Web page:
« Last Edit: September 20, 2023, 01:56:00 PM by heynow415 »
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Quillz

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Re: CA 37
« Reply #10 on: September 21, 2023, 08:38:36 AM »

On a completely unrelated note:

Back in 1963, CA-37 was from US-101 to Sears Point, at which point it turned northeast. Sears Point to Vallejo was CA-48. Then the following year, with the renumbering, CA-37 took over all of CA-48, and the majority of CA-37 became CA-121. It seems like the more logical move would have been to just truncate CA-37 to Sears Point, and have the entire west-east route CA-48. This would have kept both numbers mostly in place and only required a slight renumbering. Instead, CA-37 was completely realigned and then an entirely new number was assigned, leading to (presumably) a lot more confusion and resigning.

Any idea why CA-48 wasn't kept as a number?
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cahwyguy

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Re: CA 37
« Reply #11 on: September 21, 2023, 11:14:22 AM »

On a completely unrelated note:

Back in 1963, CA-37 was from US-101 to Sears Point, at which point it turned northeast. Sears Point to Vallejo was CA-48. Then the following year, with the renumbering, CA-37 took over all of CA-48, and the majority of CA-37 became CA-121. It seems like the more logical move would have been to just truncate CA-37 to Sears Point, and have the entire west-east route CA-48. This would have kept both numbers mostly in place and only required a slight renumbering. Instead, CA-37 was completely realigned and then an entirely new number was assigned, leading to (presumably) a lot more confusion and resigning.

Any idea why CA-48 wasn't kept as a number?

Possibly because they wanted to reuse the number as a freeway in Southern California, supplanting in some part Route 138? See https://www.cahighways.org/ROUTE048.html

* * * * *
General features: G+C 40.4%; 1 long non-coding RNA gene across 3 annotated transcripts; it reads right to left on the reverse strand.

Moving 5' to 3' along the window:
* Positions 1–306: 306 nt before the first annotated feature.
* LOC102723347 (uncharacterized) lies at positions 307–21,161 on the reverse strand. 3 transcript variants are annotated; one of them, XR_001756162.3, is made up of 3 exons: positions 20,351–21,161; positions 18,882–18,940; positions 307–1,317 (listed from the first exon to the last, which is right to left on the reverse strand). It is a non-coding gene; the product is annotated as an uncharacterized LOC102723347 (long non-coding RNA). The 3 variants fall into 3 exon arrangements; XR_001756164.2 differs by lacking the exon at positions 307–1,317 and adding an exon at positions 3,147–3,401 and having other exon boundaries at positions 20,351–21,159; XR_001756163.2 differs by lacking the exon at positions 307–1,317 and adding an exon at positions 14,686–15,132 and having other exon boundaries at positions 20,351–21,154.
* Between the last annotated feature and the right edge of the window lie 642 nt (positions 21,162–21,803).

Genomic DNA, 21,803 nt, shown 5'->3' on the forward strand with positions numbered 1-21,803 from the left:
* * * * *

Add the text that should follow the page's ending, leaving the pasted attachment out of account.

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Daniel - California Highway Guy ● Highway Site: http://www.cahighways.org/ ●  Blog: http://blog.cahighways.org/ ● Podcast (CA Route by Route): http://caroutebyroute.org/ ● Follow California Highways on Facebook: https://www.facebook.com/cahighways

The Ghostbuster

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Re: CA 37
« Reply #12 on: September 21, 2023, 11:50:51 AM »

It's not like California is ever going to bring back the US 48 designation, so a CA 48 could theoretically be designated somewhere within the state, although that doesn't seem likely.
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Quillz

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Re: CA 37
« Reply #13 on: September 21, 2023, 01:47:06 PM »

On a completely unrelated note:

Back in 1963, CA-37 was from US-101 to Sears Point, at which point it turned northeast. Sears Point to Vallejo was CA-48. Then the following year, with the renumbering, CA-37 took over all of CA-48, and the majority of CA-37 became CA-121. It seems like the more logical move would have been to just truncate CA-37 to Sears Point, and have the entire west-east route CA-48. This would have kept both numbers mostly in place and only required a slight renumbering. Instead, CA-37 was completely realigned and then an entirely new number was assigned, leading to (presumably) a lot more confusion and resigning.

Any idea why CA-48 wasn't kept as a number?

Possibly because they wanted to reuse the number as a freeway in Southern California, supplanting in some part Route 138? See https://www.cahighways.org/ROUTE048.html

I know about that, but I wonder why? You already had an established number, there were plenty of other numbers that could have been used for that still-unbuilt route in SoCal. It just seemed liked a weird choice that went against the entire idea of simplifying things.
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Max Rockatansky

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Re: CA 37
« Reply #14 on: September 21, 2023, 04:37:28 PM »

The primary problem is that CA 48 is still legislatively defined.  Having to make a change through the legislative process probably makes assigning the number 48 an immediate non starter.